In keeping with their month-long Halloween theme, World Cinema is bringing back Carl Theodor Dreyer’s Vampyr (1932), which is possibly the most polarizing of all classical-era horror films. It took a while for me to learn to like the film, and even now—unless I’m really in the mood for its strangeness—I’m quite capable of thinking it’s the most utter tosh. And yet, I know it’s not. Well, at least I think I know that. I definitely know that it’s unique and uniquely eerie—perched as it is on the crossroads between a plain horror film and avant-garde art movie. What’s curious is that it has refused to budge from that position for nearly 80 years now. I’d heard about it for years, but actually bumped into it quite by accident on TV in the middle of the night. It was already in progress, and my immediate reaction—without recognizing what it was—was fascination mixed with an undeniable bout of “what the f**kness.” Having just watched it again, my response is still conflicted, though more positive. The story is basic enough—even if it invents a good deal of its own vampire lore (so what else is new?)—following the experiences of Allan Gray (Julian West), a young man on holiday, who, stopping at a peculiar inn, finds himself wrapped up in an incident involving vampires. It proceeds along a more or less normal path for a film of its kind. And yet not one single thing in the film can be called “normal” in any constructive sense of the term. Instead, what we have is 73 minutes of being trapped in a nightmare world—an extremely creepy nightmare world—with its own logic. A great many people like to excuse the shaky narratives in more modern Eurohorror by claiming the films work on “dream logic.” That’s largely banana oil. But this isn’t—this genuinely is in a kind of “dream logic.” And it’s unlike anything before or since.
What sets Vampyr apart from these later day “dream logic” movies is that the logic isn’t an excuse for inept plotting. Vampyr has a completely thought-out plot and it sticks to it. The film follows a basic storyline admirably. Allan Gray is drawn into a local mystery by a strange man (Maurice Schultz) who appears in his room and gives him a wrapped book (“to be opened upon my death”). Gray proceeds to see just what’s going on, feeling compelled to help. What he finds in the town defies all reason, but Gray rather blandly accepts this world in which shadows have a life of their own, shadows flit about where they oughtn’t be and even (thanks to printing the film backwards) appear to be shoveling magically appearing earth back into a hole. In fact, he’s wandered into a world of shadows that appears to be controlled by a mysterious old woman (Henriette Gerard) and her familiars, the village doctor (Jan Hieronimko) and a policeman (Georges Boidin) with a wooden leg. For that matter—depending on the shot—the old woman seems less than substantial.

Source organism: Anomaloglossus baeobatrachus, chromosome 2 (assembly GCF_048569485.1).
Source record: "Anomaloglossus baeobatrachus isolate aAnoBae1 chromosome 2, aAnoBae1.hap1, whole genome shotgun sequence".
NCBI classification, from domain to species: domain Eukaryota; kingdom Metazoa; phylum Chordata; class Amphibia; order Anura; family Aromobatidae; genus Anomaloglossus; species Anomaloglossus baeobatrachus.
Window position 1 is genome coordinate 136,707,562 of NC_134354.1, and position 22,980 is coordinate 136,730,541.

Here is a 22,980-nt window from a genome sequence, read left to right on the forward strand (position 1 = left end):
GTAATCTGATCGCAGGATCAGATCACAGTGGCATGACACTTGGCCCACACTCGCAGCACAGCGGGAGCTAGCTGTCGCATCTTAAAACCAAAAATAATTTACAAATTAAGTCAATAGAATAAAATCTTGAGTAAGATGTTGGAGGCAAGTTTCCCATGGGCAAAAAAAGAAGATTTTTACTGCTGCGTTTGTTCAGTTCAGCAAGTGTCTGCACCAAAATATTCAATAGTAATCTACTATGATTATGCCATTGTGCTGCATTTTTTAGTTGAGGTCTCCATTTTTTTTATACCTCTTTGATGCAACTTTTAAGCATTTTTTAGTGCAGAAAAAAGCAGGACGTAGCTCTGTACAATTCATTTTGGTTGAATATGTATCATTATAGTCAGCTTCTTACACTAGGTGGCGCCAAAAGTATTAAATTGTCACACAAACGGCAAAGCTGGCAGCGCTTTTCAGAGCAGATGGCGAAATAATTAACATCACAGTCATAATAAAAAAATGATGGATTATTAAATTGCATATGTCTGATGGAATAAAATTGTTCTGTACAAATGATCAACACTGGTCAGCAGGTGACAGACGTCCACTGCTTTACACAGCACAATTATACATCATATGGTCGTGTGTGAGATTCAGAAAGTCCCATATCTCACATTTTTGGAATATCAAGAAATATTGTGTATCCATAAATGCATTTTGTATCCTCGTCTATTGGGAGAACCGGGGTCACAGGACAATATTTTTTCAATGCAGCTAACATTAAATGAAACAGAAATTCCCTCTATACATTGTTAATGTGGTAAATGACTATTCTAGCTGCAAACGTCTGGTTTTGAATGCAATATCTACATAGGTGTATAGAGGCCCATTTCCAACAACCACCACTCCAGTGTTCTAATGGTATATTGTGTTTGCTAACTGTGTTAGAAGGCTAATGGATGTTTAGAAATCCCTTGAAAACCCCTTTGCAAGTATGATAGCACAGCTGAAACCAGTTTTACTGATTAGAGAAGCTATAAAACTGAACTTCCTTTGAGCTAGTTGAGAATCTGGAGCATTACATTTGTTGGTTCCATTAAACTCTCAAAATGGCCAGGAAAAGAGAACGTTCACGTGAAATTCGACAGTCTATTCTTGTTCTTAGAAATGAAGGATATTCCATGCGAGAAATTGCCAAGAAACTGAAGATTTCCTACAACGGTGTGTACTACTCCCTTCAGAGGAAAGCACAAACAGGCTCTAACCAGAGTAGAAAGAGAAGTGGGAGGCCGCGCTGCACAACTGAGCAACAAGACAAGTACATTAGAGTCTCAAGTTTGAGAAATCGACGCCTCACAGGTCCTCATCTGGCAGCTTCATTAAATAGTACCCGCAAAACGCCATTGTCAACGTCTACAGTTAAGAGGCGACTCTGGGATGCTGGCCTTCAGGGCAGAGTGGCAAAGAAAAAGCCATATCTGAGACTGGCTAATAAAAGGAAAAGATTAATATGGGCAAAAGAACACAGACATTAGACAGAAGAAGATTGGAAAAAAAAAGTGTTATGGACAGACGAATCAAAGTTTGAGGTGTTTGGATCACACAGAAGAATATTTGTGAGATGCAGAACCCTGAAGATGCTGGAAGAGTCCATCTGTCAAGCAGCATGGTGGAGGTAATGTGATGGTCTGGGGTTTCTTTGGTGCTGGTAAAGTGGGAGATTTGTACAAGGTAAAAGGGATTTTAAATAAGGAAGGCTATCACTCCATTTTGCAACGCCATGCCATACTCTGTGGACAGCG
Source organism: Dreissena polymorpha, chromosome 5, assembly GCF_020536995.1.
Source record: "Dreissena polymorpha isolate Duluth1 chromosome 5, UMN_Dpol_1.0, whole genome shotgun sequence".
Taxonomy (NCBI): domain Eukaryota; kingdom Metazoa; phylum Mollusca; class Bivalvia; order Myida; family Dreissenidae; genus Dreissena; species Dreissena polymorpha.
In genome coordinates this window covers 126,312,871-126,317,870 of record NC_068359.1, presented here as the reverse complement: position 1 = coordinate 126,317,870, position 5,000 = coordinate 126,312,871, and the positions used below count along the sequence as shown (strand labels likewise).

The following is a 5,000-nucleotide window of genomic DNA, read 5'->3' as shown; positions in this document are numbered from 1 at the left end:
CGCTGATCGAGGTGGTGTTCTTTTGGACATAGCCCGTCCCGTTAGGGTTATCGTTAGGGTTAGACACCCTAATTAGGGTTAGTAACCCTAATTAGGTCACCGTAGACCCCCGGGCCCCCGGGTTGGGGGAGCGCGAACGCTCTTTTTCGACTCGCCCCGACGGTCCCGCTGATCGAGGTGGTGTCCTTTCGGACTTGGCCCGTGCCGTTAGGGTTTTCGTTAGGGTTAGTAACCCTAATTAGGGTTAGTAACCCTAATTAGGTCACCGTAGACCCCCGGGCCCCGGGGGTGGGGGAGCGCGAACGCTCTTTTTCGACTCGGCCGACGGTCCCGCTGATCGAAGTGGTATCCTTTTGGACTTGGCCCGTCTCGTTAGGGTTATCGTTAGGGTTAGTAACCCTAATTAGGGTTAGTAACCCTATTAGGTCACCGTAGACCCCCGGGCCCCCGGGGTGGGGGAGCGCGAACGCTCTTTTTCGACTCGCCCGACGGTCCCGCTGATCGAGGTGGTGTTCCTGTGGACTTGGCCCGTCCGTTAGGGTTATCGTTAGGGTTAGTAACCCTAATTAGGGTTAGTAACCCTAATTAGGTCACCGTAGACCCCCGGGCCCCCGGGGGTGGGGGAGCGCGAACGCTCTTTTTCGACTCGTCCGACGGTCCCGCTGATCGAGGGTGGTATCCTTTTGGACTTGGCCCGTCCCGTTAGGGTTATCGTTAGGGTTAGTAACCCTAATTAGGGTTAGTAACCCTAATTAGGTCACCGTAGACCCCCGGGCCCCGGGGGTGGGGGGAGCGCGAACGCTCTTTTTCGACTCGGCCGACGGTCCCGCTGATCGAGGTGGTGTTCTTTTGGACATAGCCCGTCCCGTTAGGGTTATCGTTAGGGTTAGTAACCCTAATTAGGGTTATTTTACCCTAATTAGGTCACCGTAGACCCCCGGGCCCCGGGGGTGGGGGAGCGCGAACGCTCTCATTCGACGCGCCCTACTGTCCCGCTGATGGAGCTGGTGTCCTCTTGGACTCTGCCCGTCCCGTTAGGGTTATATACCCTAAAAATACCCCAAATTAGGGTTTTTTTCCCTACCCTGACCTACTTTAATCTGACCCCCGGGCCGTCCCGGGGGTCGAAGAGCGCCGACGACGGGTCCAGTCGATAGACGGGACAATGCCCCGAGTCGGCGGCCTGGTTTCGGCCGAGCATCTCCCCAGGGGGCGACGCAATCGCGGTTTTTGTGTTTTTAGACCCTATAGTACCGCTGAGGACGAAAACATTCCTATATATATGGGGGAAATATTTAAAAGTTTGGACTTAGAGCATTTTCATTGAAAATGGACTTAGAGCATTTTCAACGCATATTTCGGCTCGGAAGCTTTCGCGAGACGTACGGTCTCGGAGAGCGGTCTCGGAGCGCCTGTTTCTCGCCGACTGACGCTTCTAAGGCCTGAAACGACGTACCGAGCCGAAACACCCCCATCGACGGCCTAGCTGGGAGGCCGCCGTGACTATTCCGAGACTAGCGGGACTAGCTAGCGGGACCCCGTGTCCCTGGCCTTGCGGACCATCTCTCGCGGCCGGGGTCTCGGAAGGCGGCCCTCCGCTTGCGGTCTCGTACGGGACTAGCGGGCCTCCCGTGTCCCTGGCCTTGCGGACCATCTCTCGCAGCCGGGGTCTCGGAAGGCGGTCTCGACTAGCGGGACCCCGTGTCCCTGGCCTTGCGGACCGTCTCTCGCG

Gray’s wanderings (they’re too unfocused to be called investigations) lead him to an overgrown manor where he discovers that one of the daughters of the owner, Leone (Sybille Schmitz)—who turns out to be the man who visited him in his room at the inn—has fallen prey to some mysterious malady. The modern viewer knows what this means, the 1932 moviegoer may not have. The film then proceeds along more or less standard lines, but the truth is that nothing is standard about what happens, even if all the conventions—and a few more—are in place. Without even getting into the film’s numerous stylistic shudders, there’s the whole business of the book Gray was given. Not only does it provide key information to the characters, but it turns out—in a way that wouldn’t be out of place in a dream—to include the very story we’re watching, which is then played out.
What is most remembered about the film are individual—often brief—bits. The vampire silencing the shadow-play revelers of a village dance, the one-legged policeman whose shadow casually rejoins his body, the incredible sequence where Gray experiences his own funeral (both from within and without the coffin), Leone’s transformation into a blood-lusting creature, the doctor trapped in the flour mill—all these are generally cited when discussing the film. But it’s really the cumulative effect of these—and at least a dozen other moments—that gives the film its eerie, discomforting power.
It’s possible to read the film simply as a very strange horror movie, but it would be a mistake to approach it expecting anything like the horror films being made at the same time in Hollywood. Even though it has a few moments of full-throated horror, it’s not much like those. It’s at once a film that seems far older than it is and one that has more in common with things like Bergman’s Hour of the Wolf (1968). It also has something of the feel of Cocteau or Bunuel (though with none of his playfulness or his anger). In the end, it’s completely its own film—something that exists strangely out of time. It has influenced much (not always horror films as witness the funeral in Ken Russell’s 1974 film Mahler). Yet no one has ever tried to duplicate it. That’s probably wise.